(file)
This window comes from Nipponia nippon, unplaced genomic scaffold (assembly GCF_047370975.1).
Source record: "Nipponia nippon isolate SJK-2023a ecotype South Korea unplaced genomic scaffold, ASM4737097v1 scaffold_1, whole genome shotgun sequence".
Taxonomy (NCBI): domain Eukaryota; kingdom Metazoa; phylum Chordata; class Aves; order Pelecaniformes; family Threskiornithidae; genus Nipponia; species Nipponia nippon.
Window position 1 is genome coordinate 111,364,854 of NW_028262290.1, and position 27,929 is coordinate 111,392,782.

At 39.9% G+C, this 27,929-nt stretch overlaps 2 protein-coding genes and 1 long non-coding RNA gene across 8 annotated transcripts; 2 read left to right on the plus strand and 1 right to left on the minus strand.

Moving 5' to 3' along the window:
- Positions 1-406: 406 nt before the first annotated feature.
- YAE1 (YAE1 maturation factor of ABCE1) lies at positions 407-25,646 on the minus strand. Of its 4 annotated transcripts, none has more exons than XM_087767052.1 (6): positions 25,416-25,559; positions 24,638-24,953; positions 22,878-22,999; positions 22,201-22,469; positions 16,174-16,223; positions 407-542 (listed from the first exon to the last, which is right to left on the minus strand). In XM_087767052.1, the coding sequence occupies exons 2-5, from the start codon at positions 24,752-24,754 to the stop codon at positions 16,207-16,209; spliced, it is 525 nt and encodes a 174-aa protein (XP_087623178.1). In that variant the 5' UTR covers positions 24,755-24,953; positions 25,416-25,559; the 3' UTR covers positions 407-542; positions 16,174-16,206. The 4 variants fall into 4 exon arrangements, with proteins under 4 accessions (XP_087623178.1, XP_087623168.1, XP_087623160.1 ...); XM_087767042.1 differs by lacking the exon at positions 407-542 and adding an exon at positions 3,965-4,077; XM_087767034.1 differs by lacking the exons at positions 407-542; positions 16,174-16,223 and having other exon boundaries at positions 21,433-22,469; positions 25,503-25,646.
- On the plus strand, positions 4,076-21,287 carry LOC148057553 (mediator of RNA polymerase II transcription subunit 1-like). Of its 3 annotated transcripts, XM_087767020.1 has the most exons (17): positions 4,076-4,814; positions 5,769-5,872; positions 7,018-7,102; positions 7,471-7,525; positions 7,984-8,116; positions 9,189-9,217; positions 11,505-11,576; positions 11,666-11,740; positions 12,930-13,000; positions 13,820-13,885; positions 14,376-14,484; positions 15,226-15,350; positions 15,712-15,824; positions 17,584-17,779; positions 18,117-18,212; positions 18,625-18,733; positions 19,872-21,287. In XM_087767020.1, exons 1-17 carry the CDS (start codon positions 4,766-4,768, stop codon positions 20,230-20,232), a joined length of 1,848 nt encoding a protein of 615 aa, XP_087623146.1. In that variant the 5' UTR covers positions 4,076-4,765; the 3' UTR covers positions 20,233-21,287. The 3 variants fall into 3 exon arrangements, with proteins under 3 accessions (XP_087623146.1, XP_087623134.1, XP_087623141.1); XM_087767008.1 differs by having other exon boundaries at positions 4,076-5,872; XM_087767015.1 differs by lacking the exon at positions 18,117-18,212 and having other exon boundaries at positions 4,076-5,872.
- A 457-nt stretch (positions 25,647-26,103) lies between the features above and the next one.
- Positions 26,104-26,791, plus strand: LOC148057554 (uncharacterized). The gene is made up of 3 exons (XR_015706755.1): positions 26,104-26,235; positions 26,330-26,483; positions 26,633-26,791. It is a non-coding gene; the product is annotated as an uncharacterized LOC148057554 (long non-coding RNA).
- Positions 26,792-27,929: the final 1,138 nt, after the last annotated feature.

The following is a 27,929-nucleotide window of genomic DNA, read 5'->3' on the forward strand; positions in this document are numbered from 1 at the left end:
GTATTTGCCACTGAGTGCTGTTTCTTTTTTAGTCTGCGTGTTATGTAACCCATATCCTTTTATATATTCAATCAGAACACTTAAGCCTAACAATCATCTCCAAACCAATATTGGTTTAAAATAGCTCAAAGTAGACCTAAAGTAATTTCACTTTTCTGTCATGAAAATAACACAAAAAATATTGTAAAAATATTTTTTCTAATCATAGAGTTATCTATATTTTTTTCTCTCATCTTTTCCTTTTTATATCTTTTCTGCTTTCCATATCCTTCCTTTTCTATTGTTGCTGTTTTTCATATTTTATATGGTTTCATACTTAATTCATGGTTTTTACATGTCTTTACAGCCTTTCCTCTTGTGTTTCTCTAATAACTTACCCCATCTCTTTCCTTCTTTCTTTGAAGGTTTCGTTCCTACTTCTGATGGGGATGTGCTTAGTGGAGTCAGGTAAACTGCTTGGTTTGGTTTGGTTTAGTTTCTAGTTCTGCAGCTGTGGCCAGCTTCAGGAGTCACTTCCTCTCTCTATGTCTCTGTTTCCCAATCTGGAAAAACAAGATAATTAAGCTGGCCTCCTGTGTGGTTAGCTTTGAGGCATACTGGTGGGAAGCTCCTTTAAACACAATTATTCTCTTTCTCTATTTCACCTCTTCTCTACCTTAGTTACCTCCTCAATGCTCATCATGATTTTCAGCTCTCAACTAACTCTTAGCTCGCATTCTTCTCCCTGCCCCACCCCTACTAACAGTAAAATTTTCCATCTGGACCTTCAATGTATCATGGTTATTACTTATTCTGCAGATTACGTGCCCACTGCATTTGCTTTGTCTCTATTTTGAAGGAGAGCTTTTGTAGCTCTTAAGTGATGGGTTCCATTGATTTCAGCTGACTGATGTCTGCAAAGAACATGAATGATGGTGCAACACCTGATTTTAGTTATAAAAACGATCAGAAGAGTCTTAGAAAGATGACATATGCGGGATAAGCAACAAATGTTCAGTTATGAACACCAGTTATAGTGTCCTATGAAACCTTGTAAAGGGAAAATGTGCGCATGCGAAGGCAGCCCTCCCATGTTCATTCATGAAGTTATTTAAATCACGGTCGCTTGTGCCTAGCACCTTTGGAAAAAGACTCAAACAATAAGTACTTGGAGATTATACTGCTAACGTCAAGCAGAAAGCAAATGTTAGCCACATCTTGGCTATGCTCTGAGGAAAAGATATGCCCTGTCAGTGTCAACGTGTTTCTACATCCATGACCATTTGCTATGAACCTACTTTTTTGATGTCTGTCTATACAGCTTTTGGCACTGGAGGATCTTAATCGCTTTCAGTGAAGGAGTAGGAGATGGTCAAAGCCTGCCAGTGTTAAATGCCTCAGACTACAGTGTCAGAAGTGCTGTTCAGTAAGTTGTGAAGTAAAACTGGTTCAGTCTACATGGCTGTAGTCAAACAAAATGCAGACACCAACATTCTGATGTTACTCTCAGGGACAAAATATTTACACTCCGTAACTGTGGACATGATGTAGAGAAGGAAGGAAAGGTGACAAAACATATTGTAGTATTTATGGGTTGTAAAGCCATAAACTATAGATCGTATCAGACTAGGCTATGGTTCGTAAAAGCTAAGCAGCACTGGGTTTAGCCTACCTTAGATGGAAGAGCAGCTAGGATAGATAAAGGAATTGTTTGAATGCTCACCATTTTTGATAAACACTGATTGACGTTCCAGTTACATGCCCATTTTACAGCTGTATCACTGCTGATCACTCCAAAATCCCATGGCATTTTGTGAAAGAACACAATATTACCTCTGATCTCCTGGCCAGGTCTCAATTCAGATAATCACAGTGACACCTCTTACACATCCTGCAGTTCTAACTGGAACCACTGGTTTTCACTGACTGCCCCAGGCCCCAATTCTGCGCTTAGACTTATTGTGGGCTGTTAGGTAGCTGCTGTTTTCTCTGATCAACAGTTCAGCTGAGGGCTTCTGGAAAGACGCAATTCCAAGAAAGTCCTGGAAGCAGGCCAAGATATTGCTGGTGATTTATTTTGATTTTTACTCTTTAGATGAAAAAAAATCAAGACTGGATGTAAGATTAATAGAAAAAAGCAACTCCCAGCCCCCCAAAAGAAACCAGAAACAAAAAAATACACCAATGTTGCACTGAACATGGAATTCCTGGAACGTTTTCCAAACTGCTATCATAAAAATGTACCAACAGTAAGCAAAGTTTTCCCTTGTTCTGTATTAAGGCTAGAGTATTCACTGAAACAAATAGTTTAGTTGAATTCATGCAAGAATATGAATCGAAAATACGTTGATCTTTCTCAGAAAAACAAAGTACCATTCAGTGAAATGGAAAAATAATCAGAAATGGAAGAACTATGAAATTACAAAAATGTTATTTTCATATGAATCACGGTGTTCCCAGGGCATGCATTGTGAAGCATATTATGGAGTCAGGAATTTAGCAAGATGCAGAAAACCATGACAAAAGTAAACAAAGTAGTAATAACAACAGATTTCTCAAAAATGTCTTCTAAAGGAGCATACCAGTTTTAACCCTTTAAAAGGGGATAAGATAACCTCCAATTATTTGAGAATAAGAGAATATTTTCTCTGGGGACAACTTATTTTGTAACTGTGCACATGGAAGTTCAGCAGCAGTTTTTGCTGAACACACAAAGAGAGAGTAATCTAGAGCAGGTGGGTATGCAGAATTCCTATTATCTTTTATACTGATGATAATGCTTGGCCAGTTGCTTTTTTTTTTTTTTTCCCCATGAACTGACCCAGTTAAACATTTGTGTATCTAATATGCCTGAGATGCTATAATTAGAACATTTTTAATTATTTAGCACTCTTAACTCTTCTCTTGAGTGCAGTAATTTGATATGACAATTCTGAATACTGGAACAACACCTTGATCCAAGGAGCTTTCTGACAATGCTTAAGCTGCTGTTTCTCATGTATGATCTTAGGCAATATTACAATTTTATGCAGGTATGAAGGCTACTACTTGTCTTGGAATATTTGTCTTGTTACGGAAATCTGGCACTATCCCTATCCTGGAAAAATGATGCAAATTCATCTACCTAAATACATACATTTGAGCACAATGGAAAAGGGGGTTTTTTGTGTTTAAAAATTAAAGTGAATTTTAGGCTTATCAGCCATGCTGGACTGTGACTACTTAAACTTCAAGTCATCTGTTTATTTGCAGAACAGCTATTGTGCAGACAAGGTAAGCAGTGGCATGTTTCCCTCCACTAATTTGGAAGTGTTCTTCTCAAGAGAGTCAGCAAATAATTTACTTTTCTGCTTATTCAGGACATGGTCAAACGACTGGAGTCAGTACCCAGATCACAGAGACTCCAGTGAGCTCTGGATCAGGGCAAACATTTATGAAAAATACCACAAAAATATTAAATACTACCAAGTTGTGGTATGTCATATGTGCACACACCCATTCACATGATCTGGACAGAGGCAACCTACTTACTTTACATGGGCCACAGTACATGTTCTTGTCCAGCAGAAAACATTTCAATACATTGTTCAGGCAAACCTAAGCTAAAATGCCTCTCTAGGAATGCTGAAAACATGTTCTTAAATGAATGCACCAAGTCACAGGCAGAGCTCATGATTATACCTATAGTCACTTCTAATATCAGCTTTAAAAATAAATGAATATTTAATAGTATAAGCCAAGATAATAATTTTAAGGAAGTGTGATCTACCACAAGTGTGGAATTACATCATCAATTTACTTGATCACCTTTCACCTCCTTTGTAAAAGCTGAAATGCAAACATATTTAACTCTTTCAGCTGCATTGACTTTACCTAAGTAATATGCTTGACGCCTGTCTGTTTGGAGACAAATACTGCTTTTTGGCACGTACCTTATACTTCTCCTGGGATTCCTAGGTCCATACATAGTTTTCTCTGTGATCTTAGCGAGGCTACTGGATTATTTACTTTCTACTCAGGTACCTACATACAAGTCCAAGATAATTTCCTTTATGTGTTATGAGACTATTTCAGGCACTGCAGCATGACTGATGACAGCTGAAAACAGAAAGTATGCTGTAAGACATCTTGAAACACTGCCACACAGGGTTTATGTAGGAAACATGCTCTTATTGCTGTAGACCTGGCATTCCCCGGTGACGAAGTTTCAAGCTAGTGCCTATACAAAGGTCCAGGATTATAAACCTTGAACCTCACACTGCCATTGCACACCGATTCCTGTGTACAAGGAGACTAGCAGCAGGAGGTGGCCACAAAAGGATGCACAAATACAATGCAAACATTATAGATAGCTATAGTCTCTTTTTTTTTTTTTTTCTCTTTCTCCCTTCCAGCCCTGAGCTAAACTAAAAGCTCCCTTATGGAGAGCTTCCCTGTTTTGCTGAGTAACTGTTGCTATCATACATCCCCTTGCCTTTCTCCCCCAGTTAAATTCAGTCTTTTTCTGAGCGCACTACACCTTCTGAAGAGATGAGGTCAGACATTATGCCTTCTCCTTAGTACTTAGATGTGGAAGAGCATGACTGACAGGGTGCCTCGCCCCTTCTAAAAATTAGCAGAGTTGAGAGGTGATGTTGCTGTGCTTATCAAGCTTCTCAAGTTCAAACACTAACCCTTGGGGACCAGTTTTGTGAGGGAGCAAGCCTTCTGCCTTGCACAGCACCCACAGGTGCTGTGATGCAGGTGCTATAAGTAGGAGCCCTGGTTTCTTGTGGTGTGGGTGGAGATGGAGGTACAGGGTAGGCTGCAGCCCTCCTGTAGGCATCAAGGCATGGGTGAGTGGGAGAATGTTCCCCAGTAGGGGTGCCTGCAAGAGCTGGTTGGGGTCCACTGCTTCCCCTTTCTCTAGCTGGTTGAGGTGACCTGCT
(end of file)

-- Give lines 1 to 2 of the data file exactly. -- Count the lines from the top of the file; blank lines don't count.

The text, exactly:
This window comes from Nipponia nippon, unplaced genomic scaffold (assembly GCF_047370975.1).
Source record: "Nipponia nippon isolate SJK-2023a ecotype South Korea unplaced genomic scaffold, ASM4737097v1 scaffold_1, whole genome shotgun sequence".